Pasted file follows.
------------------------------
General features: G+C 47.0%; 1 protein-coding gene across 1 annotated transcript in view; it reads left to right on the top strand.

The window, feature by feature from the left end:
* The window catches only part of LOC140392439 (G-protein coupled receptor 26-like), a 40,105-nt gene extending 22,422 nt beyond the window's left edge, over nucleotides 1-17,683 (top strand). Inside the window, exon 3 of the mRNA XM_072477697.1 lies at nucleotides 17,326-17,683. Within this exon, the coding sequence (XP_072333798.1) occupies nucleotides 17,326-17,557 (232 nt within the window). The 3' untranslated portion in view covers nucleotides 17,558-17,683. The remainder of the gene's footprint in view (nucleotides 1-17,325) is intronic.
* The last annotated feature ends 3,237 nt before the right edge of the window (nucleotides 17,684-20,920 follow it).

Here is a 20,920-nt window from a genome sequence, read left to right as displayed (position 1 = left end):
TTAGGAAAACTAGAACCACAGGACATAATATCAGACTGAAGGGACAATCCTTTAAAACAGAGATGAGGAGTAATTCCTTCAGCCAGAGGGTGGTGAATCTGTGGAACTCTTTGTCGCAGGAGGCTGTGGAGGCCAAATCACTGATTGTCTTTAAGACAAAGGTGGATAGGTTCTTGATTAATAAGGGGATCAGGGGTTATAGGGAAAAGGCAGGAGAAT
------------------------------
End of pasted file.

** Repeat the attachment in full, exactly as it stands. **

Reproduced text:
General features: G+C 47.0%; 1 protein-coding gene across 1 annotated transcript in view; it reads left to right on the top strand.

The window, feature by feature from the left end:
* The window catches only part of LOC140392439 (G-protein coupled receptor 26-like), a 40,105-nt gene extending 22,422 nt beyond the window's left edge, over nucleotides 1-17,683 (top strand). Inside the window, exon 3 of the mRNA XM_072477697.1 lies at nucleotides 17,326-17,683. Within this exon, the coding sequence (XP_072333798.1) occupies nucleotides 17,326-17,557 (232 nt within the window). The 3' untranslated portion in view covers nucleotides 17,558-17,683. The remainder of the gene's footprint in view (nucleotides 1-17,325) is intronic.
* The last annotated feature ends 3,237 nt before the right edge of the window (nucleotides 17,684-20,920 follow it).

Here is a 20,920-nt window from a genome sequence, read left to right as displayed (position 1 = left end):
TTAGGAAAACTAGAACCACAGGACATAATATCAGACTGAAGGGACAATCCTTTAAAACAGAGATGAGGAGTAATTCCTTCAGCCAGAGGGTGGTGAATCTGTGGAACTCTTTGTCGCAGGAGGCTGTGGAGGCCAAATCACTGATTGTCTTTAAGACAAAGGTGGATAGGTTCTTGATTAATAAGGGGATCAGGGGTTATAGGGAAAAGGCAGGAGAAT